Day of rest: After 69 years of service, Fort Gillem Chapel completes its final mission
November 23, 2010
- Fort Gillem Chapel
- creation in 1941
Since its creation in 1941, the Fort Gillem Chapel, Bldg. 734, has been a survivor.
Built from a World War II design, it has outlasted that war, the assault of time on its paint and features and even a lightning strike.
But despite its fortitude, the one thing it could not stand up to is BRAC. Sunday at 2:30 p.m., the Fort Gillem Chapel will be officially decommissioned as a place of worship after one last ceremony.
The decommissioning, which will be followed by the removal of all sacred items - the alter cross, candles and religious texts - over the following weeks, is the first step in preparing the building for its eventual demolition, said Chap. (Capt.) Brad Godding, U.S. Army Garrison (USAG) deputy garrison chaplain.
The building, which has always served as a chapel, is scheduled to be turned over in late January or early February, Godding said.
In the weeks between decommissioning and demolition, the USAG Chaplain Office will be working on the logistics of closing the chapel according to AR 165-1 (Army Chaplain Corps Activities), Godding added. Besides the guidance outlined in AR 165-1, the chaplain office staff also has to work with guidance according to the BRAC timetable, which states the building must be turned over by January, Godding said.
The time is fitting, Godding added, because the congregation - approximately 100 people - traditionally holds a large event around Thanksgiving.
"This will let us give thanks not only for the past year, but also for all the work done throughout the years," Godding said.
Though the building will be closing down, Godding said the work of God started there will not end. The congregation has formed two different churches, Gillem Community Church and Crossroads Christian Church, to allow themselves to continue to worship as a group, Godding said.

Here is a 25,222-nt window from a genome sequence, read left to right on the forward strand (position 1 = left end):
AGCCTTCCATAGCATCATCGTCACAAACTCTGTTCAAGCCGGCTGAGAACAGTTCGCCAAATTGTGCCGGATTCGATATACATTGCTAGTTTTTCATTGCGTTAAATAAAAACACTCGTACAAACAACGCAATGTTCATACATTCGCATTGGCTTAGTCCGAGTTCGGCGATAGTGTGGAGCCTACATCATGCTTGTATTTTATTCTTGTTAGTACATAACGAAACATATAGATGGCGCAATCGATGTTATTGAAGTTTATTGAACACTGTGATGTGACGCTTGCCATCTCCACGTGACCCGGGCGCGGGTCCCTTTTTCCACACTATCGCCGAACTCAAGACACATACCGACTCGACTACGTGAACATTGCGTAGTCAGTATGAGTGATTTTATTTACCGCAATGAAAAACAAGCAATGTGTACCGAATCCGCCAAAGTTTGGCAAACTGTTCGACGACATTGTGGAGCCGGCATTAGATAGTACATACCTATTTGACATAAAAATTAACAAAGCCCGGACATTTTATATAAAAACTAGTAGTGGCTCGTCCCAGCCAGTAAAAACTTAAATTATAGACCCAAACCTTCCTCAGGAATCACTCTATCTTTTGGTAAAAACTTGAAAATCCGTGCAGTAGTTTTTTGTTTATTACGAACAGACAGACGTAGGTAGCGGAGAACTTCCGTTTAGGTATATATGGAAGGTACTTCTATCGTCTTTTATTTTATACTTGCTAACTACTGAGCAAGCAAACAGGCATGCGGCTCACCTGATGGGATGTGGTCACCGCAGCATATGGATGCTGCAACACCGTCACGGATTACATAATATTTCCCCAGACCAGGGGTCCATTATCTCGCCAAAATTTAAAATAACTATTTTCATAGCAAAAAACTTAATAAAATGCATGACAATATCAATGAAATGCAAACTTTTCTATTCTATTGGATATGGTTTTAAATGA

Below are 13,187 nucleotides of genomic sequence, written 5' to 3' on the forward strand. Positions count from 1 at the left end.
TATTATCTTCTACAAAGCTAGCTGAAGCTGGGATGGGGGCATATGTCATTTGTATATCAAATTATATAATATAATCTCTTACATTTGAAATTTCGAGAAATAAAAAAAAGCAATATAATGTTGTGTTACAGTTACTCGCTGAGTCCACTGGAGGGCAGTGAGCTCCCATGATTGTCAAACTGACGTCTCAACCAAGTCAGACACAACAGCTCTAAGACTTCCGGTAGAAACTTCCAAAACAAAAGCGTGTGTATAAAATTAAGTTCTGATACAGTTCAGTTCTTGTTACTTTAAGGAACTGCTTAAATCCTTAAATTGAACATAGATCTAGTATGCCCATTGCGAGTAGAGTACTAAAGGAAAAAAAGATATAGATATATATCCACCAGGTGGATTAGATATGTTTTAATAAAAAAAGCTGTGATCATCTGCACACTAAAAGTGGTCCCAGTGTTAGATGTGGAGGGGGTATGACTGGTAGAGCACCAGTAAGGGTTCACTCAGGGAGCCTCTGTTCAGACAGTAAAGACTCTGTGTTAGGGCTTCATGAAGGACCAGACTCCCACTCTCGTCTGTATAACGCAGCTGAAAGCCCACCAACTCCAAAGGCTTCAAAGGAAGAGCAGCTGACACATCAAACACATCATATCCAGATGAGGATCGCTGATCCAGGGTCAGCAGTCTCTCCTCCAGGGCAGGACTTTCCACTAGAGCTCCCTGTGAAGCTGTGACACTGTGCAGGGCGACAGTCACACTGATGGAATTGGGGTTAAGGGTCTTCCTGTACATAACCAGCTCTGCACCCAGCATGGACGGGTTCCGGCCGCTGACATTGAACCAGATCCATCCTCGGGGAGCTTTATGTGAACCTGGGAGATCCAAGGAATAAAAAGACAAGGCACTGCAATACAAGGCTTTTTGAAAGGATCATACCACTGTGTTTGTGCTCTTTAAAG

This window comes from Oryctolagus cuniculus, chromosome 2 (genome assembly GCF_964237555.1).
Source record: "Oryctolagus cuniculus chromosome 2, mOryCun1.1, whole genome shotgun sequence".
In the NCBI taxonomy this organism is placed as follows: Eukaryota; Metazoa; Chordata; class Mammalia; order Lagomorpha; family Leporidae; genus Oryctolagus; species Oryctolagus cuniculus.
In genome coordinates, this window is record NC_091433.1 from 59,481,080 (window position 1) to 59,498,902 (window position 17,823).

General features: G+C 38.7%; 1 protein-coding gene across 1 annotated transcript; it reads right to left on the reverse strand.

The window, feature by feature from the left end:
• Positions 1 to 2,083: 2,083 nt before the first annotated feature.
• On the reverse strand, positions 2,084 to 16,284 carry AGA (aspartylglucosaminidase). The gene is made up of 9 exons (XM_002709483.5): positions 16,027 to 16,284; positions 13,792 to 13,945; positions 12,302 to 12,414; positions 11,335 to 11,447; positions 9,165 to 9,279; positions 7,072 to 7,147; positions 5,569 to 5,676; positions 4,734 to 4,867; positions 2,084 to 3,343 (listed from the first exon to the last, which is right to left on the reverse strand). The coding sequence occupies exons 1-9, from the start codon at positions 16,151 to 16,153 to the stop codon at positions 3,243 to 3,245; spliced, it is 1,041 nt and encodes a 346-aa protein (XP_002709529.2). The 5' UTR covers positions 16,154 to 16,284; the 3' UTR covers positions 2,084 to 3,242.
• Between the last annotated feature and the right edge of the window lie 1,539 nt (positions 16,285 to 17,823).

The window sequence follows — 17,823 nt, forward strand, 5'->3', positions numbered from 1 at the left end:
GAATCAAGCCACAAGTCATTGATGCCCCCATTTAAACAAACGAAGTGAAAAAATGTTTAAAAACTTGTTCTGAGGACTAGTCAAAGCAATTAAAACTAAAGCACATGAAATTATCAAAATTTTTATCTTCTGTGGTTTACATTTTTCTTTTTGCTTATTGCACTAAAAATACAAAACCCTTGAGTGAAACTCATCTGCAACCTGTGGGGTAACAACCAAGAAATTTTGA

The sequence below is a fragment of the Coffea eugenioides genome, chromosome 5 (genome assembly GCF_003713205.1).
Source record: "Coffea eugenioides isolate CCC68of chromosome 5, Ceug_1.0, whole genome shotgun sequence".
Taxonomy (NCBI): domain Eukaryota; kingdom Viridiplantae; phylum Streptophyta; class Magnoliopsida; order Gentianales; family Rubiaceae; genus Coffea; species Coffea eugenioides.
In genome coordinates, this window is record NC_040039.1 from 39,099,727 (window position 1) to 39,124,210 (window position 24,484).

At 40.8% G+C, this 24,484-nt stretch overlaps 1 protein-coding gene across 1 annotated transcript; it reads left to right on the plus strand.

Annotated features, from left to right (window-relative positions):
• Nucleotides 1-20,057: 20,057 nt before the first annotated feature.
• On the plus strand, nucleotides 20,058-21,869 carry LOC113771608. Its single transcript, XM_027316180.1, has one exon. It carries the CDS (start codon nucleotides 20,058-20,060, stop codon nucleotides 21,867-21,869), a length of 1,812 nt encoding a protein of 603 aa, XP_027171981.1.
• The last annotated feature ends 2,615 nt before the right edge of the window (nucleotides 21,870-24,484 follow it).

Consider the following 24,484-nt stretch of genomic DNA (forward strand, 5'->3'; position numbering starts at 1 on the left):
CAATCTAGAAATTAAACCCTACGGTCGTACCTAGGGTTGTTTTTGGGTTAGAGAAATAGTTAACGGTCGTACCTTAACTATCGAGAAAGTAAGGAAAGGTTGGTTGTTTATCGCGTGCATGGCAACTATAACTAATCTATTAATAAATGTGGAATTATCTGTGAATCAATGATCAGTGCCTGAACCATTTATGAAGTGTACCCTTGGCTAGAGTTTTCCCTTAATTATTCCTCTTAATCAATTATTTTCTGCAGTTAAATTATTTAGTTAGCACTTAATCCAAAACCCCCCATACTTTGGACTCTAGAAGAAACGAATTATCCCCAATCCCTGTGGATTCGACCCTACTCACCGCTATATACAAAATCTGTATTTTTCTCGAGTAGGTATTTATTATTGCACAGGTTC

As for the holy objects being removed, they will continue to find use at Fort Benning and Fort Bragg, N.C.
"They'll be going to installations on the other end of BRAC," Godding said. "As they (Fort Benning and Fort Bragg) grow, they'll need additional supplies."
Still, the loss will be hard, said Chap. (Lt. Col.) Robert Phillips, USAG garrison chaplain. Unlike many military chapel congregations, which tend to be very transient due to Soldiers and their Families changing duty stations, Phillips said this church was very rooted.
"Many who worship there have been there many years," he said. "It has a long, deep history; people have been married there, baptized (and) had funerals."
The chapel congregation has also had a deep impact on other events within the garrison chapel system, said Phillips.
The loss effects events where all chapels came together, such as the Fall Festival, Barracks and Single Soldier dinners and community get-togethers around holidays. The loss will also be felt by local communities, Godding added.
Throughout its history, the congregation has worked to help local charities by taking designated offerings to be given to Army Community Services and the Department of Veterans Affairs, and to support homeless shelters, Godding said. Such works should be celebrated, said Phillips, which was one reason he encouraged others to attend the decommissioning ceremony.
"Besides this event being the first major (chapel) milestone in the move to BRAC, it's a chance to recognize the people of the congregation and their value," he said, adding the community is also invited to attend the final worship ceremony at the chapel, which will be held at 11 a.m.